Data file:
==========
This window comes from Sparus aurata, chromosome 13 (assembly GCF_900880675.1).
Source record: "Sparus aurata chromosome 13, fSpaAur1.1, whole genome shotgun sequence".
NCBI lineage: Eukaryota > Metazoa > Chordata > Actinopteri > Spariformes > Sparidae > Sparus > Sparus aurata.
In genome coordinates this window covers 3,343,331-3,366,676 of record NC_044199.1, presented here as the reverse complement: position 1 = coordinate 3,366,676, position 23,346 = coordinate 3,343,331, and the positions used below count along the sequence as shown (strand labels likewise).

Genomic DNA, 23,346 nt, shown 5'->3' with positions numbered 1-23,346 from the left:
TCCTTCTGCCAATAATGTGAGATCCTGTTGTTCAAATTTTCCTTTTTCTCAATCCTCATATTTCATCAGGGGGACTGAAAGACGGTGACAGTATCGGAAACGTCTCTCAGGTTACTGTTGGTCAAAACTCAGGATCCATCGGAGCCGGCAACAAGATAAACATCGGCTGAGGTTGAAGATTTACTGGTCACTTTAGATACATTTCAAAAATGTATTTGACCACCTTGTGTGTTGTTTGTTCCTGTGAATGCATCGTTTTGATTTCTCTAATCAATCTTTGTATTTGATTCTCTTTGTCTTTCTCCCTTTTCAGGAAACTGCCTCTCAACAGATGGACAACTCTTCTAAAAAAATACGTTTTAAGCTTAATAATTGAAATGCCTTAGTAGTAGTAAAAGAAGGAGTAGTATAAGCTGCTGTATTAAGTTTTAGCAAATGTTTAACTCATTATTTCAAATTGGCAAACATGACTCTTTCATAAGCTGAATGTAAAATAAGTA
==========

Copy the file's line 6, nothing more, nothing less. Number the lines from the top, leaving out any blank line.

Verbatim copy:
TCCTTCTGCCAATAATGTGAGATCCTGTTGTTCAAATTTTCCTTTTTCTCAATCCTCATATTTCATCAGGGGGACTGAAAGACGGTGACAGTATCGGAAACGTCTCTCAGGTTACTGTTGGTCAAAACTCAGGATCCATCGGAGCCGGCAACAAGATAAACATCGGCTGAGGTTGAAGATTTACTGGTCACTTTAGATACATTTCAAAAATGTATTTGACCACCTTGTGTGTTGTTTGTTCCTGTGAATGCATCGTTTTGATTTCTCTAATCAATCTTTGTATTTGATTCTCTTTGTCTTTCTCCCTTTTCAGGAAACTGCCTCTCAACAGATGGACAACTCTTCTAAAAAAATACGTTTTAAGCTTAATAATTGAAATGCCTTAGTAGTAGTAAAAGAAGGAGTAGTATAAGCTGCTGTATTAAGTTTTAGCAAATGTTTAACTCATTATTTCAAATTGGCAAACATGACTCTTTCATAAGCTGAATGTAAAATAAGTA